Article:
First, do no harm

More and more patients are getting themselves exposed to grievous medical injuries as clinical establishments neglect to follow quality norms

First, do no harm

When aspiring doctors enter their clinical training years in medical college, one of the first lessons they are given is: Primum non nocere — “First, do no harm”. In the lengthy careers of doctors and other healthcare professionals, they are faced with many medical situations that are beyond their power to remedy. At the same time, they are expected to ensure that their actions do not leave the patient worse off than before.

Yet, this principle has been repeatedly violated in healthcare establishments across the world for the last several years. This is the reason why so much attention is being paid to healthcare quality and patient safety in every country, and the reason why the World Health Assembly has declared September 17 every year as Patient Safety Day. This would ensure that the day is observed in all 194 member countries of the World Health Organization (WHO). With this, all the countries make specific commitments to accord the highest priority to patient safety in their healthcare establishments.

MAEs: Huge toll

The true extent of Medical Adverse Effects (MAE) hit the headlines for the first time in 2001. That year, the US Institute of Medicine (IOM) published a report saying that 98,000 people in that country died or suffered grievous injury because of physician-induced errors. 

Last year, the IOM, which is now known as the National Academy of Science, Engineering and Medicine (NASEM), brought out a new report that painted an even more discouraging picture. The August 2018 report estimated that approximately 134 million people suffer from MAE (on account of poor quality healthcare) each year in Low and Middle Income Countries (LMIC) spread across Asia, Africa, Latin America and other continents. Of these, 2.5 million people die on an average every year! Studies from the US, UK and other countries reveal a similar situation.

India-specific figures are difficult to come by, says Girdhar Gyani, Director General of Association of Healthcare Providers of India (AHPI), which provides a lot of handholding and support to hospitals going through the process of accreditation. AHPI Institute of Quality has launched a series of training programmes to improve patient safety. It is also the first to design a training programme for Patient Safety Implementation Framework (2018-2022), initiated by the union health ministry. The first such such programme was conducted for government doctors in Gujarat. AHPI is also holding a series of programmes, such as those for Infection Prevention and Control for Nurses, Clinical Audit, etc.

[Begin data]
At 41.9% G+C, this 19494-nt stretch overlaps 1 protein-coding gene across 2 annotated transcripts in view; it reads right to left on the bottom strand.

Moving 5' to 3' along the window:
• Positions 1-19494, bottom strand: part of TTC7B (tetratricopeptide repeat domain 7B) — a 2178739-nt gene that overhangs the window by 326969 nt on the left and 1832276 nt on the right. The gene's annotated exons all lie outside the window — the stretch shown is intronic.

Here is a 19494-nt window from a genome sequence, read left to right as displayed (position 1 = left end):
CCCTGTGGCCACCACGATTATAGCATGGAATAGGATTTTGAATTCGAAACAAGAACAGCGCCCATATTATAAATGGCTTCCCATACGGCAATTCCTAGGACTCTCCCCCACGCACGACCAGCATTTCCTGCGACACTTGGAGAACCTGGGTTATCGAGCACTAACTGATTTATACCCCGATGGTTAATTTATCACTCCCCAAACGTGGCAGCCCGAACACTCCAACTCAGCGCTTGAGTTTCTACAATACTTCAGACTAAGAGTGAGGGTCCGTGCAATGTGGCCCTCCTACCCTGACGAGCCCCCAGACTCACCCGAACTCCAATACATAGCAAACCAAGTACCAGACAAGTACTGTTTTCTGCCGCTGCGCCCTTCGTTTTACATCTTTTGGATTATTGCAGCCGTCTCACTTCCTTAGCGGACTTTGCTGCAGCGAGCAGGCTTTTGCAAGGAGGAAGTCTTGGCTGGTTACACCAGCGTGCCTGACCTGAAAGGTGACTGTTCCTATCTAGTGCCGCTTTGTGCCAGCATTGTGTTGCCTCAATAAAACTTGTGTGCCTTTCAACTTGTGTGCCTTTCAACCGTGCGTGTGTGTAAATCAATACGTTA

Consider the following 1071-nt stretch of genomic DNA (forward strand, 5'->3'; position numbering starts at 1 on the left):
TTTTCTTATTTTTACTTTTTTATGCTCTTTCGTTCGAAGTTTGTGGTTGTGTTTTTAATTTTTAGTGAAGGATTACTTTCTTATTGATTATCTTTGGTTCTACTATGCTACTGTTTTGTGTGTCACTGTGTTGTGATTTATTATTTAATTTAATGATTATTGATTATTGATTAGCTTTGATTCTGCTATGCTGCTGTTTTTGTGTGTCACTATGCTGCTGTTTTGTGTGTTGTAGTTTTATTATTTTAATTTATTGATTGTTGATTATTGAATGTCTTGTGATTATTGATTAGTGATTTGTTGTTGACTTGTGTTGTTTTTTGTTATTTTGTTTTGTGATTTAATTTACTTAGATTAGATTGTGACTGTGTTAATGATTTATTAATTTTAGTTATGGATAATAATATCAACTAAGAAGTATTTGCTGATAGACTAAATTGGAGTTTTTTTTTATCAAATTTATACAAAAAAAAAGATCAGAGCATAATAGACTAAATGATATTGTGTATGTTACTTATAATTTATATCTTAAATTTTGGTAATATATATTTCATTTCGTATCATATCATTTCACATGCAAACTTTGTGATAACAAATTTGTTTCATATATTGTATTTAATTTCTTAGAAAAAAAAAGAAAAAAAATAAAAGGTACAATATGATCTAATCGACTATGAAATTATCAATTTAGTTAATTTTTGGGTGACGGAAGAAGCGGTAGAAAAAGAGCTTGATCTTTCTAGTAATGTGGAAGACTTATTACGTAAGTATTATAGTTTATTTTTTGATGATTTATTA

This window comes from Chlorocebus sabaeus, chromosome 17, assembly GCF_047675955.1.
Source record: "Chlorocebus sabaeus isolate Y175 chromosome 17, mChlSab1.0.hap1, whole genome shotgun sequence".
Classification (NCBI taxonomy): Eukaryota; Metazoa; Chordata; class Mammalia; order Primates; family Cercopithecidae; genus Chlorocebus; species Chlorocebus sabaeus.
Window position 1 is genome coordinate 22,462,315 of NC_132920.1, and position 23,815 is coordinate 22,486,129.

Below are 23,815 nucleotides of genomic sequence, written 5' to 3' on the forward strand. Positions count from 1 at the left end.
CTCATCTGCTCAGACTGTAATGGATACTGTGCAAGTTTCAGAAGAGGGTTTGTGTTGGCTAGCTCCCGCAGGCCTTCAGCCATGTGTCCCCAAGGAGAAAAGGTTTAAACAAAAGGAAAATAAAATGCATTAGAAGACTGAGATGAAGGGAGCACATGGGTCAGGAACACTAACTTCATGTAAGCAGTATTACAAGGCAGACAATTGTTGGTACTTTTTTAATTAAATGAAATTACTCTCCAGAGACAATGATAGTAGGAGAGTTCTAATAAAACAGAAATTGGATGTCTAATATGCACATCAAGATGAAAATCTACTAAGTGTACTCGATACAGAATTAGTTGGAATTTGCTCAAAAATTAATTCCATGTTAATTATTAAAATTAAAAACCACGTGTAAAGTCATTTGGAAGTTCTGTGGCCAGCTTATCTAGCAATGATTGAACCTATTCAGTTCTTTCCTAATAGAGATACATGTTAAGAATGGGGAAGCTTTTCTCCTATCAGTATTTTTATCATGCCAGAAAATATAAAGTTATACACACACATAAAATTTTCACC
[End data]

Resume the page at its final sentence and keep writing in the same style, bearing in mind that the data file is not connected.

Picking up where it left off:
India sees 5.2 million MAE (with 3 million deaths) per year, according to an estimate which was published three years ago. But Gyani says even that was an extrapolation from studies conducted in other countries. 

The founder and the first CEO of National Board of Accreditation for Hospitals (NABH), Gyani is a doyen of the healthcare quality movement in India.

Another report published by the WHO and World Bank in 2018 highlighted huge deficiencies in the standard of healthcare services in a number of LMIC. The report pointed out that adherence to clinical guidelines in maternity care in eight LMIC was less than 50 percent; diagnostic accuracy varied from 34 to 72.2 percent, while absenteeism of healthcare professionals could be as high as 44.3 percent in some places!

The JCI (Joint Commission International), which is the global wing of the Joint Commission for Accreditation of Healthcare Organizations (JCAHO) of the US, has begun issuing accreditation to hospitals in other countries as well. At present, about 21 Indian hospitals have been accorded JCI accreditation, mostly with a view to enabling them to compete in the medical tourism market.